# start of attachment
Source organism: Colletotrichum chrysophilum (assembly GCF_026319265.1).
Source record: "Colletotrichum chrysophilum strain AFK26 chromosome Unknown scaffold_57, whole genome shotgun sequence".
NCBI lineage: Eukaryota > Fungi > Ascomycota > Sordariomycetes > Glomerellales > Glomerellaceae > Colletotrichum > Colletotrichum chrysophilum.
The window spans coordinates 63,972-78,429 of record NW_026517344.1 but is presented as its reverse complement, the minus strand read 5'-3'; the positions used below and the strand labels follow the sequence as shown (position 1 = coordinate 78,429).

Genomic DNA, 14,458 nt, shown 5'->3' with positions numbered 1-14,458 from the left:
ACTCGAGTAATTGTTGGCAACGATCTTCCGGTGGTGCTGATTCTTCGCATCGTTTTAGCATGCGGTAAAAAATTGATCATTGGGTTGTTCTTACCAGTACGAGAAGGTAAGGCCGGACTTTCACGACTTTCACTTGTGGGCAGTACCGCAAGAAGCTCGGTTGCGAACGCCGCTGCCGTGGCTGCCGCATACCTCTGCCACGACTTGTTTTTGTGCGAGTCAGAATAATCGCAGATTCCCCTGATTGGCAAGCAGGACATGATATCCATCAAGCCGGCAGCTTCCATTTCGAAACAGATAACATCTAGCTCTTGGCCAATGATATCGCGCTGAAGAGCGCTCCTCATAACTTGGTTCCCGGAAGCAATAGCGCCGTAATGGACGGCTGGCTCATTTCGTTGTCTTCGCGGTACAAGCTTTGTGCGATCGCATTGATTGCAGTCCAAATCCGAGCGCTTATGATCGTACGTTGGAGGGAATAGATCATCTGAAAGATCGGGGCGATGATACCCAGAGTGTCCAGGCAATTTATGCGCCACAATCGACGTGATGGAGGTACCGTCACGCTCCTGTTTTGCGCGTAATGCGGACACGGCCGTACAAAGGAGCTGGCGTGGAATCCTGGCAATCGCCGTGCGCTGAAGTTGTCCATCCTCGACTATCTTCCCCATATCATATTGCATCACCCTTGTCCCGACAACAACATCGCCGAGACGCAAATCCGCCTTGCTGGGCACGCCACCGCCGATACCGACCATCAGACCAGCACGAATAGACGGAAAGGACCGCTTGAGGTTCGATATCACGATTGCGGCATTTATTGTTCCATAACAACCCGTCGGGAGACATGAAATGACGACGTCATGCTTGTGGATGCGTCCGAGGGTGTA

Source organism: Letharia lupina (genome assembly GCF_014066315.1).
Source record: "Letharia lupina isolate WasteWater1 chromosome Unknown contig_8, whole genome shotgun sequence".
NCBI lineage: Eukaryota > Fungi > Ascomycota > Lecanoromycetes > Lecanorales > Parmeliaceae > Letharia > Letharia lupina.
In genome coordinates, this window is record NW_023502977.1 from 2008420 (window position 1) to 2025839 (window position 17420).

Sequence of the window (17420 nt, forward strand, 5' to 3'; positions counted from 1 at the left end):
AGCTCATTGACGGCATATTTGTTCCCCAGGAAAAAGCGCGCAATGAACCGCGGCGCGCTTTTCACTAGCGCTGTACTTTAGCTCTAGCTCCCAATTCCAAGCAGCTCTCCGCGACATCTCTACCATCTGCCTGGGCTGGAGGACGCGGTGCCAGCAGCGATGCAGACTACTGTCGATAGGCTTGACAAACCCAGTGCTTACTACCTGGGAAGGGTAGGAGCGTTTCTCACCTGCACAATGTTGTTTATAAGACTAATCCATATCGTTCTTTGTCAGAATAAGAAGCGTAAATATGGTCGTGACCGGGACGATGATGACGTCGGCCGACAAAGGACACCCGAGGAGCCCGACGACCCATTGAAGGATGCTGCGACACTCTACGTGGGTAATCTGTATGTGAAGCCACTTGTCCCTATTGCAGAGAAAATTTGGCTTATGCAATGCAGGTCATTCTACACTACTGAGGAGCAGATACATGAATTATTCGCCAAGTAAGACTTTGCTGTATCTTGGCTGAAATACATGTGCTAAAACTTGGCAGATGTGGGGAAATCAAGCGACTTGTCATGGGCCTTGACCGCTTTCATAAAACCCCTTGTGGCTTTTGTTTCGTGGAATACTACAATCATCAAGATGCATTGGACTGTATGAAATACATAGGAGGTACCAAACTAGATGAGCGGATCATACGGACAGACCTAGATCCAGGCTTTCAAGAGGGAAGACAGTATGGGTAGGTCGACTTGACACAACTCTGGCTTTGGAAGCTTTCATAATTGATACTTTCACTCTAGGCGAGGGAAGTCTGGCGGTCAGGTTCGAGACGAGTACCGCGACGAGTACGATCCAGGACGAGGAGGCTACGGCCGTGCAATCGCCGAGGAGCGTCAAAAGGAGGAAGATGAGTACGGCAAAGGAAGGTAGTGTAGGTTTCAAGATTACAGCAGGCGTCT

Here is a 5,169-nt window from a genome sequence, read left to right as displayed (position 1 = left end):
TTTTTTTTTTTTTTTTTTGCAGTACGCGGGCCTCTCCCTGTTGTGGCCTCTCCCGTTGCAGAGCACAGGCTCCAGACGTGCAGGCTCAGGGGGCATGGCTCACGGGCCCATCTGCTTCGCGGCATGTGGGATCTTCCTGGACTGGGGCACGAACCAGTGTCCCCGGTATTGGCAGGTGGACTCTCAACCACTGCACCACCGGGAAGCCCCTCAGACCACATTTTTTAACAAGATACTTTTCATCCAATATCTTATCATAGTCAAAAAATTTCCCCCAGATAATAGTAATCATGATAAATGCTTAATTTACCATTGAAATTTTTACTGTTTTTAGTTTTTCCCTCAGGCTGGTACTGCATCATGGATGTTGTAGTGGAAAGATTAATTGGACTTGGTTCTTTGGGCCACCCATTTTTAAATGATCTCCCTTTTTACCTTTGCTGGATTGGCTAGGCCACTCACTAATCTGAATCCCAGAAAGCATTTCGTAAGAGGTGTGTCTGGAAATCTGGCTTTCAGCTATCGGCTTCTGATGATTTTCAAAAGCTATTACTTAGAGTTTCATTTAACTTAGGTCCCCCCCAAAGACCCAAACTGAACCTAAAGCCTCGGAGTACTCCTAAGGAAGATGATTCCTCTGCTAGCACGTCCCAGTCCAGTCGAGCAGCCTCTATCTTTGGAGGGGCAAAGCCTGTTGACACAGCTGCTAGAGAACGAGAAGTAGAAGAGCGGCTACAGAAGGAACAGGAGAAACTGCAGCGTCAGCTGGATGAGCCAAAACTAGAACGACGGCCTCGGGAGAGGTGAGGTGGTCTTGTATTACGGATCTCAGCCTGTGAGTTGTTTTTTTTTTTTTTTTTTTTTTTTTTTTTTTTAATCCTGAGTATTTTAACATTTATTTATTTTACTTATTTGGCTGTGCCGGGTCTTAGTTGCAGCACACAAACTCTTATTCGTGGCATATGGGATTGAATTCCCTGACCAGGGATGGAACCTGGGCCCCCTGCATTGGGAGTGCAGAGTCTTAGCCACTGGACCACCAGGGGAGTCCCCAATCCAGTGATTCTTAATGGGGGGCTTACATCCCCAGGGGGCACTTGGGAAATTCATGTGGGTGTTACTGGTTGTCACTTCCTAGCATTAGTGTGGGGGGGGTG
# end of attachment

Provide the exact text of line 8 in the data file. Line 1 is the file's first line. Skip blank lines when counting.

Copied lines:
Source record: "Letharia lupina isolate WasteWater1 chromosome Unknown contig_8, whole genome shotgun sequence".